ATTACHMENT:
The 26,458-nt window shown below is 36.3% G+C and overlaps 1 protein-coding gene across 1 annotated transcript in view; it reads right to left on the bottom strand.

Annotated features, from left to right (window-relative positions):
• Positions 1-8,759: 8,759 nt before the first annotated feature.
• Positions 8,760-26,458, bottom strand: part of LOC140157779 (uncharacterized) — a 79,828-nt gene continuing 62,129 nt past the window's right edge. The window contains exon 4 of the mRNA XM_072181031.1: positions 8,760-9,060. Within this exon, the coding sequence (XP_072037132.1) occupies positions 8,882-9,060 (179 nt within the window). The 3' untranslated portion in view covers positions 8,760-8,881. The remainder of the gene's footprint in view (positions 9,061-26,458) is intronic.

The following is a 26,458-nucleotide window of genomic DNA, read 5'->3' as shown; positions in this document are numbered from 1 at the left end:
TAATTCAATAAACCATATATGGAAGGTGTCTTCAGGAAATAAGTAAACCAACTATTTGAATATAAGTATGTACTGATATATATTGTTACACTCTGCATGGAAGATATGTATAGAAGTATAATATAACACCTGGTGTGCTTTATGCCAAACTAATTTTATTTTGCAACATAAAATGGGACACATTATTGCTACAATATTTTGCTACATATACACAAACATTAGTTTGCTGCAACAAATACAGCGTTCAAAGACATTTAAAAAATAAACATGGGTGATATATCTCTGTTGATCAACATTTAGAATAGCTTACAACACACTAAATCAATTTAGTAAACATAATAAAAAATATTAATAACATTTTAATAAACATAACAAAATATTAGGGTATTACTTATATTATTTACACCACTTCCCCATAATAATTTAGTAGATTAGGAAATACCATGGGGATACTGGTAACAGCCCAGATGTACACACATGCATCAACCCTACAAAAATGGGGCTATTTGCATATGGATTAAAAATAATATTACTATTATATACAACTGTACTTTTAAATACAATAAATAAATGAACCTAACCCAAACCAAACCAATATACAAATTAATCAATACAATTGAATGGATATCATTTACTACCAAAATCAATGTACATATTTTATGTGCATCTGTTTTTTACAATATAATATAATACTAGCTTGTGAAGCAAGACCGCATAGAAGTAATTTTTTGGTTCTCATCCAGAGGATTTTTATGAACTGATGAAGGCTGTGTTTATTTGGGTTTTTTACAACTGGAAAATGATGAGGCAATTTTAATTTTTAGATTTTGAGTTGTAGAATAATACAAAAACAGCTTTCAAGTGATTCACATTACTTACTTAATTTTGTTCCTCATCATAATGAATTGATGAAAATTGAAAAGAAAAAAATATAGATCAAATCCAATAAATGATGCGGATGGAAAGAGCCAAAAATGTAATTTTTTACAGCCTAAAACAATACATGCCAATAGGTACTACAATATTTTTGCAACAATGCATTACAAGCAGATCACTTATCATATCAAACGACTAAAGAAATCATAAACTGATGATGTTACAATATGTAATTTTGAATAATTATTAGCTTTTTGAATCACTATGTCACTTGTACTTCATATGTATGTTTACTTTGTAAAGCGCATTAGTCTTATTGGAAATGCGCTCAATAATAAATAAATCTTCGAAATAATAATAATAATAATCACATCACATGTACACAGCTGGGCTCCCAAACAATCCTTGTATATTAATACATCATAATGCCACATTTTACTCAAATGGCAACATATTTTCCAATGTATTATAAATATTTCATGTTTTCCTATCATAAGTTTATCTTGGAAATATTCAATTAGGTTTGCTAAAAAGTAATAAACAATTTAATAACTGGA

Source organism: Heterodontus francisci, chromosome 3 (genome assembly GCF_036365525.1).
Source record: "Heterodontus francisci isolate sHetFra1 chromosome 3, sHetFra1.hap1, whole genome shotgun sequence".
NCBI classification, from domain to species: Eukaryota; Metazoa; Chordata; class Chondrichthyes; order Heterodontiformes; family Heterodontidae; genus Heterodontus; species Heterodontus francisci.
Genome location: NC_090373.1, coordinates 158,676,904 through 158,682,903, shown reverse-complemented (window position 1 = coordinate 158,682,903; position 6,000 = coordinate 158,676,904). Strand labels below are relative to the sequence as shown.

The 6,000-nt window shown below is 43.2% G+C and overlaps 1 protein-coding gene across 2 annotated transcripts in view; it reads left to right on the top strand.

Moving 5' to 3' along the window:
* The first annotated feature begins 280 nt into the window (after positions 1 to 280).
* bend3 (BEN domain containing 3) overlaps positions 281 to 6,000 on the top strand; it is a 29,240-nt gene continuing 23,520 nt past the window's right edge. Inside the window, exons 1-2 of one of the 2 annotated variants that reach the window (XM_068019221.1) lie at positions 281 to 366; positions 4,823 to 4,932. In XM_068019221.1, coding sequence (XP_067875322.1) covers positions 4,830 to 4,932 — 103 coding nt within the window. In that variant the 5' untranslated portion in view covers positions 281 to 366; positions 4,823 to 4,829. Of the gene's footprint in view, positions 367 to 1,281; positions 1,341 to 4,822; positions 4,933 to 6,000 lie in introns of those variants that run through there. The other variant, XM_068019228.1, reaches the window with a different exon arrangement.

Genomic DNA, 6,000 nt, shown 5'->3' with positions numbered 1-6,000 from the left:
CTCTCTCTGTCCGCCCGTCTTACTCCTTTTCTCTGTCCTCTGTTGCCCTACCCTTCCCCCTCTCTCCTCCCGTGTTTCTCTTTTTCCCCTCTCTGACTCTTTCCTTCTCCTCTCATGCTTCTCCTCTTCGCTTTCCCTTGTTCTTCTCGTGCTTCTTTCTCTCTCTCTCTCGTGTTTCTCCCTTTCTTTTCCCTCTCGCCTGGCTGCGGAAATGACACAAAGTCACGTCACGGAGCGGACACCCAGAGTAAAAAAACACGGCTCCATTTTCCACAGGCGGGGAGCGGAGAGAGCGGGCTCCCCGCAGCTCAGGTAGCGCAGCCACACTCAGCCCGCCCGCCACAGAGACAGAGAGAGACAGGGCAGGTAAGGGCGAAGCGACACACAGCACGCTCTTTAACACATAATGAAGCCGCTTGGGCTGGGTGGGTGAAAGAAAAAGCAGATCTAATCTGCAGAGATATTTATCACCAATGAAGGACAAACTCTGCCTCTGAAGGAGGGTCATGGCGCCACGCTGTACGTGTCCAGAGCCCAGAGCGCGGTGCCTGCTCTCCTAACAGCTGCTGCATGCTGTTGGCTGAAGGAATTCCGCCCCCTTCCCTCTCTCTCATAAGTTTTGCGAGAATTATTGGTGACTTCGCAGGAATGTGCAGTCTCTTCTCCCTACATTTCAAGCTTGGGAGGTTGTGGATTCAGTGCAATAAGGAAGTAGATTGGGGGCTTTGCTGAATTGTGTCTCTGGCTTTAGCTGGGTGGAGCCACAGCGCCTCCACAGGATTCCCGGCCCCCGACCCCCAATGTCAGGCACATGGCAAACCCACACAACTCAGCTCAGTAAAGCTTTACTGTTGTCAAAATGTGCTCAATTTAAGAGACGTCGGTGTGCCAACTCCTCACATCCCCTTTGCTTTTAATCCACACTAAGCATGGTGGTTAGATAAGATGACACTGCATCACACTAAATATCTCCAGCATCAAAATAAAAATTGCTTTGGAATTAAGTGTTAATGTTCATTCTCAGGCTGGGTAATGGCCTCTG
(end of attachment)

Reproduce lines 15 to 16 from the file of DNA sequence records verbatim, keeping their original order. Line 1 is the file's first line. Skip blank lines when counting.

Genomic DNA, 6,000 nt, shown 5'->3' with positions numbered 1-6,000 from the left:
CTCTCTCTGTCCGCCCGTCTTACTCCTTTTCTCTGTCCTCTGTTGCCCTACCCTTCCCCCTCTCTCCTCCCGTGTTTCTCTTTTTCCCCTCTCTGACTCTTTCCTTCTCCTCTCATGCTTCTCCTCTTCGCTTTCCCTTGTTCTTCTCGTGCTTCTTTCTCTCTCTCTCTCGTGTTTCTCCCTTTCTTTTCCCTCTCGCCTGGCTGCGGAAATGACACAAAGTCACGTCACGGAGCGGACACCCAGAGTAAAAAAACACGGCTCCATTTTCCACAGGCGGGGAGCGGAGAGAGCGGGCTCCCCGCAGCTCAGGTAGCGCAGCCACACTCAGCCCGCCCGCCACAGAGACAGAGAGAGACAGGGCAGGTAAGGGCGAAGCGACACACAGCACGCTCTTTAACACATAATGAAGCCGCTTGGGCTGGGTGGGTGAAAGAAAAAGCAGATCTAATCTGCAGAGATATTTATCACCAATGAAGGACAAACTCTGCCTCTGAAGGAGGGTCATGGCGCCACGCTGTACGTGTCCAGAGCCCAGAGCGCGGTGCCTGCTCTCCTAACAGCTGCTGCATGCTGTTGGCTGAAGGAATTCCGCCCCCTTCCCTCTCTCTCATAAGTTTTGCGAGAATTATTGGTGACTTCGCAGGAATGTGCAGTCTCTTCTCCCTACATTTCAAGCTTGGGAGGTTGTGGATTCAGTGCAATAAGGAAGTAGATTGGGGGCTTTGCTGAATTGTGTCTCTGGCTTTAGCTGGGTGGAGCCACAGCGCCTCCACAGGATTCCCGGCCCCCGACCCCCAATGTCAGGCACATGGCAAACCCACACAACTCAGCTCAGTAAAGCTTTACTGTTGTCAAAATGTGCTCAATTTAAGAGACGTCGGTGTGCCAACTCCTCACATCCCCTTTGCTTTTAATCCACACTAAGCATGGTGGTTAGATAAGATGACACTGCATCACACTAAATATCTCCAGCATCAAAATAAAAATTGCTTTGGAATTAAGTGTTAATGTTCATTCTCAGGCTGGGTAATGGCCTCTG